Fantasy Baseball Tips


Everyone wants to be the manager, the one calling the shots, the head honcho and fantasy sports allows every average Joe to manage their team of all-stars to glory. Different from the uber-popular fantasy football, fantasy baseball takes daily attention and free agent and waiver-wire savvy to pull home a championship.

For more than a year, I worked as a writer for one of, if not the best fantasy sports entities in the world, KFFL.COM , so my advice comes from many nights of writing player reports, outlooks and columns on the topic. There are a few simple rules that can elevate your team over the rest of the field. In random order here are some of my fantasy baseball tips:

Tip #1: It’s important to have a good plan going into the draft, have an idea of who you want in the early rounds and make sure your first few picks are proven superstars. The worst thing you can do is take a guy that had a breakout year the year before and fizzle out the next year. Draft guys early that in their worst season are still pretty good. This way you’ll never have a draft bust and a wasted pick. Remember, the late rounds are for sleepers, not the early rounds.

Tip #2: This is something I think most people do not think about. Similar to the tight end position and kicker in fantasy football, there are several positions in fantasy baseball where there are a few top players and then there’s the rest. For me, if you’re not going to spend a top choice on Joe Mauer then drafting a catcher can wait until all other positions are addressed. The difference between the 5th best catcher and the 15th best catcher is not very extreme, so you’re better off waiting on drafting a backstop, unless you want to go big. This also goes for other positions. I’d be more inclined to take a heavy-hitting middle infielder early, simply because there are less of them around and you’ll want to get the good ones before the huge drop-off. There are tons of decent outfielders out there, you can surely wait on that position. So attack the positions where the top of the class is far better than the middle class, and if you don’t get one of those elite players, wait and draft an average player later.

Tip #3: For some reason, everyone wants to draft closers early. In a standard 5×5 rotisserie league, closers will help with saves, but only provide minimal help in other areas. I’d typically go for one decent save source and then a second player who does about average. The position of closer is an ever-changing role so this is where you’ll want to make up for not drafting top guys with being smart and active in the waiver wire. Every year there are always a few guys who begin the season in middle-relief or as a set-up and by the second or third month of the season are racking up huge save numbers. Another tip could be to draft a solid relief pitcher as your last pick. They can sit in your staring lineup all season and help with strikeouts and ERA numbers…and who knows…maybe they will pick up a save or win or two or have their role increased.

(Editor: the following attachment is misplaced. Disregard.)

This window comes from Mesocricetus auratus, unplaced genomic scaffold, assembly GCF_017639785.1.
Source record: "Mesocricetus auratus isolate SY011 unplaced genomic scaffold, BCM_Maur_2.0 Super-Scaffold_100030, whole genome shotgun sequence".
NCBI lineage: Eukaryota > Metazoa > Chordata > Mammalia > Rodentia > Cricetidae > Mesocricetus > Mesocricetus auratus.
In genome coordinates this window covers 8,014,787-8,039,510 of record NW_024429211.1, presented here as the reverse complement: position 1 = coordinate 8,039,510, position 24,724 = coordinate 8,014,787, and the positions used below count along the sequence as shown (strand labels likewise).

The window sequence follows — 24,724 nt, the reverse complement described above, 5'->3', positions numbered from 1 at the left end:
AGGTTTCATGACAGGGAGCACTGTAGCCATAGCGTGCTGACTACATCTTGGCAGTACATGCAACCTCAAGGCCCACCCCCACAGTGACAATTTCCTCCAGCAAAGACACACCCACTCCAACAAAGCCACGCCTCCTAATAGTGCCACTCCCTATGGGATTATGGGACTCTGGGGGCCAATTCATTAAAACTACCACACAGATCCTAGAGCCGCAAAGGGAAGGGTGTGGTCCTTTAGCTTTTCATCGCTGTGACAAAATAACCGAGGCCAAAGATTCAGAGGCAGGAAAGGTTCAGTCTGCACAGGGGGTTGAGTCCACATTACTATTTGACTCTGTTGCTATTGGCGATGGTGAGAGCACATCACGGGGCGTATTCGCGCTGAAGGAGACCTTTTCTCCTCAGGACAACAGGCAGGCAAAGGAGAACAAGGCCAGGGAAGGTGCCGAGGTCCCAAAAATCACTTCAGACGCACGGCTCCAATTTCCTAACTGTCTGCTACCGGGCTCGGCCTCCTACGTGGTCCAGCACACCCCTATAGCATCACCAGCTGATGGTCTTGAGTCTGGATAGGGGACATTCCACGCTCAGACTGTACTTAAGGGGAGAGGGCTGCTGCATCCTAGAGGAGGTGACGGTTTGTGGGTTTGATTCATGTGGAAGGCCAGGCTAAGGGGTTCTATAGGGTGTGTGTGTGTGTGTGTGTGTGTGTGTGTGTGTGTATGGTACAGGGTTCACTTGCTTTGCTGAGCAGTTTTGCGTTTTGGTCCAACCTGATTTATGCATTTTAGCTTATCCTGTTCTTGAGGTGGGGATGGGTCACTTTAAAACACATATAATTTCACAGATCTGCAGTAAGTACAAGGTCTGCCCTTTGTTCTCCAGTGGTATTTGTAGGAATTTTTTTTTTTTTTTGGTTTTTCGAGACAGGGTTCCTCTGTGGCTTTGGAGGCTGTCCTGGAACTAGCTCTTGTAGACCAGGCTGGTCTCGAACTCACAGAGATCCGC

Tip #4: This may sound simple, but look at your team every day. Not everyone in your league will and this will give you a distinct advantage. One area in particular is with starting pitching. In a league where there’s a cap on the amount of innings your team can pitch, you do not have to play your pitcher every time he starts! If you’ve got a guy who performs poorly against a certain team or in a specific ballpark, just sit him. On the other side of the bill, there are sometimes guys to pick up that absolutely dominate a certain team and can be easy fill-ins in the time of a trade or just when you need a boost.

Tip #5: Get the most out of your players. You’d be surprised, but many players either have amazing first-half numbers and are terrible in the second half or vice versa. Take a look at a player’s splits (granted he’s been around for a few years) and see what you can find. This can be an excellent ploy to unload a player who’s first half heavy and grab a guy who dominates the second half of the season. This way, you’re getting the most out of the players on your team and you can really see some results.

Those are just a few simple fantasy baseball winning tips that can separate your team from the field. Again, if you’re looking for a draft cheat sheet or help, is a free source for great information and my former employer, so check them out.

2 thoughts on “Fantasy Baseball Tips

  1. Love and completely agree with tip #2, hopefully nobody in my league reads.

    Related to that, what I am reading about Mauer and Utley are scaring me, would you touch either of these guys with a ten foot pole?

    1. Thanks for the comment Herb. When healthy, Mauer and Utley can be tremendous assets to your fantasy team, but in my opinion, where you would take these guys at the top of your draft, the risk is too high. Going along with the idea that I only like to take perennial stars early in the draft, I’d shy away from using a top pick on a guy we’re not sure about his health. You don’t want to waste a top pick when you could more easily go for a safer bet, and not lose too much in value. Having no risk is worth it. Especially in fantasy baseball, where in a rotisserie league, every game is weighted the same and there are no playoffs, there is no benefit to take a player and wait for the playoffs. I’d absolutely pass on Utley this year, and I’m never too excited to take a catcher early because there’s so much risk there as well.

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